Capital budgeting


Capital budgeting decision is an important criterion, which affects the profitability of a company. A capital budgeting decision is defined as the investing of a firm’s current funds efficiently in long-term assets in anticipating of an expected flow of benefits over a period of time. So, capital budgeting involves—

* Exchange of current funds for long-term assets.

* Benefits from long-term assets spread over a period of time.

The capital budgeting decision involves commitment of large amount of funds in the long term assets. These decisions are irreversible and the commitment of funds to long-term assets changes the risk complexion of the firm.

Capital budgeting process involves

* Identification of potential investment opportunities
* Preliminary screening.
* Feasibility study.
* Implementation.
* Performance review.

Identification of Potential Investment Opportunities:

Identification of appropriate investment opportunities is a complicated exercise primarily because of the innumerable opportunities available to a promoter. To identify such investment opportunities that are prima facie feasible and promising, the promoter has to

* Scan the various investing opportunities that can throw-up promising investment opportunities.
* Understand the governmental regulatory framework and policies that have a bearing on the different investments.
* Appraise the potential investment in relation to his organization’s strengths and weakness.

Preliminary Screening:

* The list of the promising investment opportunities identified from various sources is first subjected to an analysis within the governmental regulatory framework to obtain a set of feasible investment opportunities that merit further considerations. Since it will be a tedious task to undertake a detailed appraisal of each of these opportunities the list has to be further narrowed down by evaluating the investments against certain specific criteria and selecting only those investments that are prima facie desirable. The criteria that are typically applied for the preliminary evaluation are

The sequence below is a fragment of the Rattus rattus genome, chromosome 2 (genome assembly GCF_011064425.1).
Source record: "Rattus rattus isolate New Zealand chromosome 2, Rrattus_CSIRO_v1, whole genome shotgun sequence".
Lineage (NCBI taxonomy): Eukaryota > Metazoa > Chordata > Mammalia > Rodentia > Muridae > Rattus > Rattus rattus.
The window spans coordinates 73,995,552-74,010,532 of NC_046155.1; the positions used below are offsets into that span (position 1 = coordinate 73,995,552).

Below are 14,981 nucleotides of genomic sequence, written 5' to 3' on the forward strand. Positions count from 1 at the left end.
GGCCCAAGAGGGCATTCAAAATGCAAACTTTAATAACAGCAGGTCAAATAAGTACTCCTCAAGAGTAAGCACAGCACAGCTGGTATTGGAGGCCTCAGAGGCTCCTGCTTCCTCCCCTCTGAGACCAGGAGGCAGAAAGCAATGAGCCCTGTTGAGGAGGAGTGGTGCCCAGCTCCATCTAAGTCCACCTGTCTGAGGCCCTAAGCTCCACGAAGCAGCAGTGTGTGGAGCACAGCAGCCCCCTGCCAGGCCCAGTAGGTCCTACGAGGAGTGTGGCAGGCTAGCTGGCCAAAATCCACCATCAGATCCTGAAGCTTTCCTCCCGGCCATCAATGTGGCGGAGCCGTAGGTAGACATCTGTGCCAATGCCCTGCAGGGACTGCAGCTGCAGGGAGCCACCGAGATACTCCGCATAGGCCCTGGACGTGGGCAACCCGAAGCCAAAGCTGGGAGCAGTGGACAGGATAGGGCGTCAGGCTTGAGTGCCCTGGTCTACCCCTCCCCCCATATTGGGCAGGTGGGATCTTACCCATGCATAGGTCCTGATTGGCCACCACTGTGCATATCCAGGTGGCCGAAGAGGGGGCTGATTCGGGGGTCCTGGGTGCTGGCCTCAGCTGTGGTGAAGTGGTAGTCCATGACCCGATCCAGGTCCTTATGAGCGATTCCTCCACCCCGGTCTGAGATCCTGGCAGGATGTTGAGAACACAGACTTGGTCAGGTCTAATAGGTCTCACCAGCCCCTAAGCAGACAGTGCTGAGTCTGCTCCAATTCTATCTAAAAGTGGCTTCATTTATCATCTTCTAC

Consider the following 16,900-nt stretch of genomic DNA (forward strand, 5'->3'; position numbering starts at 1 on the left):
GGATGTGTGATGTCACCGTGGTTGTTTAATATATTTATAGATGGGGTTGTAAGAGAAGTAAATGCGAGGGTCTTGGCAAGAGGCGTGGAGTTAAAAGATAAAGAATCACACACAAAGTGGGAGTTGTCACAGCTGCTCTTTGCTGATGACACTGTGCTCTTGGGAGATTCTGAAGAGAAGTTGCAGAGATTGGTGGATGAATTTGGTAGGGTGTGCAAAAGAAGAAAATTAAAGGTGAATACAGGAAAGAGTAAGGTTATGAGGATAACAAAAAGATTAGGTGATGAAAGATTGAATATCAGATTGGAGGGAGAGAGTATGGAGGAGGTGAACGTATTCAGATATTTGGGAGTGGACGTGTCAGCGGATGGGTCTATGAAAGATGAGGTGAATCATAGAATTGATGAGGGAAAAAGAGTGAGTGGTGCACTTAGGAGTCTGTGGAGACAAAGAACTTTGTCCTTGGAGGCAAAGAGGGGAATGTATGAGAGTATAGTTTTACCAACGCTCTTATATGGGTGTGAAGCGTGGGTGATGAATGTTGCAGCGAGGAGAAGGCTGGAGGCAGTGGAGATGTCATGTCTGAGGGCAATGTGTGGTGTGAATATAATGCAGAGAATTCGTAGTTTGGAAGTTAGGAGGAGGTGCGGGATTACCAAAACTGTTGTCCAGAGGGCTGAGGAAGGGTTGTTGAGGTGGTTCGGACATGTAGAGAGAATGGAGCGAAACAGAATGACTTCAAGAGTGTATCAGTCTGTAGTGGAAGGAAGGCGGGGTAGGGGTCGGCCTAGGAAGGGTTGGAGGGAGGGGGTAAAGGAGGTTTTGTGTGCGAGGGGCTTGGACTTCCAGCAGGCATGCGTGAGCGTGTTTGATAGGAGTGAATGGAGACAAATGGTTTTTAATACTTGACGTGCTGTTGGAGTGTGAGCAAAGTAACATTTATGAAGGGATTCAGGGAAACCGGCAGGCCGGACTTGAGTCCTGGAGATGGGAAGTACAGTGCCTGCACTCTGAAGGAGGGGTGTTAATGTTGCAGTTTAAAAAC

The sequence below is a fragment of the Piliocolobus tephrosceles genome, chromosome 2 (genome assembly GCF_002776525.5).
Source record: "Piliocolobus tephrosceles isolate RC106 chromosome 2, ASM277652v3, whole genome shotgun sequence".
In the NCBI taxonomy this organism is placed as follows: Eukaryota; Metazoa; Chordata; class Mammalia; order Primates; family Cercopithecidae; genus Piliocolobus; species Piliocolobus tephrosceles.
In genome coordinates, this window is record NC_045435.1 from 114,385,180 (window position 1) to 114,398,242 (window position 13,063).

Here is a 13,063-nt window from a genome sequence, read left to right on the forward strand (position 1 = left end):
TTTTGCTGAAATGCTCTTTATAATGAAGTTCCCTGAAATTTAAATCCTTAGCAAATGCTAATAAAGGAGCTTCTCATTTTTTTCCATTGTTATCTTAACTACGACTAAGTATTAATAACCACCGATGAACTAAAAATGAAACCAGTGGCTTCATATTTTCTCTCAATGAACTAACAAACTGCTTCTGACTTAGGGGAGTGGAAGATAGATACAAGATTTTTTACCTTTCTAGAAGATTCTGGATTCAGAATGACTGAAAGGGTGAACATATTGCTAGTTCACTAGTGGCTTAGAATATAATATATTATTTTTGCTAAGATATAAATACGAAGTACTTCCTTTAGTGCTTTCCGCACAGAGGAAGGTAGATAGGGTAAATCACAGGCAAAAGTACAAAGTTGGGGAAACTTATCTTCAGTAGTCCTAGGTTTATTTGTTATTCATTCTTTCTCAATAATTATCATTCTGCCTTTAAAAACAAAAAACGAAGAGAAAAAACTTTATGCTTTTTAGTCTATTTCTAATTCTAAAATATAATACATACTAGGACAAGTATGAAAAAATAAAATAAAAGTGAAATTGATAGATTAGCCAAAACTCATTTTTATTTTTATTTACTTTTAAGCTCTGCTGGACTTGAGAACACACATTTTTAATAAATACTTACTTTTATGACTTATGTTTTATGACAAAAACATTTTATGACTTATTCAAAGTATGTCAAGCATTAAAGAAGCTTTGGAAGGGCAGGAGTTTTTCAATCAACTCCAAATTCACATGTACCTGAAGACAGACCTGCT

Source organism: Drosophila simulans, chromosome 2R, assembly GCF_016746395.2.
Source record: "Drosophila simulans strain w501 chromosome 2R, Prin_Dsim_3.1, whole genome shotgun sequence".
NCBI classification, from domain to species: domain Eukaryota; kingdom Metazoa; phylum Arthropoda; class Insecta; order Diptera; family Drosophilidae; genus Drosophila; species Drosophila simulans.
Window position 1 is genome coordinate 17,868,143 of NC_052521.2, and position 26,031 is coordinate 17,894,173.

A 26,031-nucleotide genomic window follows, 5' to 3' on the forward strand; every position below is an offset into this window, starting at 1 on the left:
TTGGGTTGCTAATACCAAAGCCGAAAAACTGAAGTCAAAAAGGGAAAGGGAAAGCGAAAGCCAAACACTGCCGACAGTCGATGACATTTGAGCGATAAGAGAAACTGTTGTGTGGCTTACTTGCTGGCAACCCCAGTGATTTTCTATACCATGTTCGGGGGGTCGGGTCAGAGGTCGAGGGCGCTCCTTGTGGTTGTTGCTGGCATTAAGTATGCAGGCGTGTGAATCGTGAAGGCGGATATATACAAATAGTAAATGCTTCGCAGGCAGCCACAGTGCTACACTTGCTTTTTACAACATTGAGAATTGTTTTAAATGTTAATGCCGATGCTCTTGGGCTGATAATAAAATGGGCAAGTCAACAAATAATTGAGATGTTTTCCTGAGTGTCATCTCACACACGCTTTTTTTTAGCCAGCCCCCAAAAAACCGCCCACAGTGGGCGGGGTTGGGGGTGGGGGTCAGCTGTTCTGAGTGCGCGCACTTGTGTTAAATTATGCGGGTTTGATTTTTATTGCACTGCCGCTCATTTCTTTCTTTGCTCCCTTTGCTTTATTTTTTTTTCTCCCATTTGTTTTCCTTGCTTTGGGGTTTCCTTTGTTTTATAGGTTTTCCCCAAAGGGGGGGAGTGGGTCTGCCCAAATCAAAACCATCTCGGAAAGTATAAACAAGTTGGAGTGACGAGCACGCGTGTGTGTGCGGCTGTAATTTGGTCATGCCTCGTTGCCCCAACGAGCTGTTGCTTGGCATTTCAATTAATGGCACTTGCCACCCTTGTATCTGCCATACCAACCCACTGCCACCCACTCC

* Compatibility with the promoter’s strengths.
* Compatibility with governmental priorities
* Availability of raw materials and utilities
* Size of the potential markets.
* Reasonableness of cost.
* Risk inherent in the project.

Feasibility study :

Once a project opportunity is conceived and it is considered acceptable after preliminary screening, a detailed feasibility study has to be undertaken covering all marketing, technical financial, and economic aspects of the project.

Marketing: Estimating market size and demand
Technical: Product and manufacturing process:
Finance: Risk and return.
Economic: Evaluating from the view point of society

The study in the form of detailed project report (DPR) will contain fairly specific estimates of project costs, means of financial schedules of implementation, estimates of profitability based on projected sales and production costs, estimates of cost and benefit streams in terms of cash flows, debt servicing capability of the project and social profitability. The ultimate decision whether to go in for the project or not and how to finance it is undertaken after this study which discloses whether the project is technically feasible, economically viable and financially sound.


The implementation of a project that is translating the investment proposal into a concrete project is a highly complicated, time consuming, tension fraught and risky affair. The various stages of implementation are:

* Preparation of blue prints and designs for project and plant engineering, selection of machines and equipment.
* Negotiating for project finance with various financial institutions, entering into technical know how agreements and if necessary, entering into contracts for construction of buildings, supply of machinery, marketing of the company’s products etc.
* Actual construction of buildings and other civil works, erection and installation of machinery and equipment.
* Training of engineers, technicians, workers
* Commissioning of plant and trial run.
* Commercial production.

Performance Review:

Once the project has been implemented, the trial run is successful, and commercial production started, a review of the actual performance with the performance projected in the feasibility study is required. This is an integral and vital part of project management because, it throws light on how realistic were the assumptions underlying the project and it is a valuable tool for decision-making in future.

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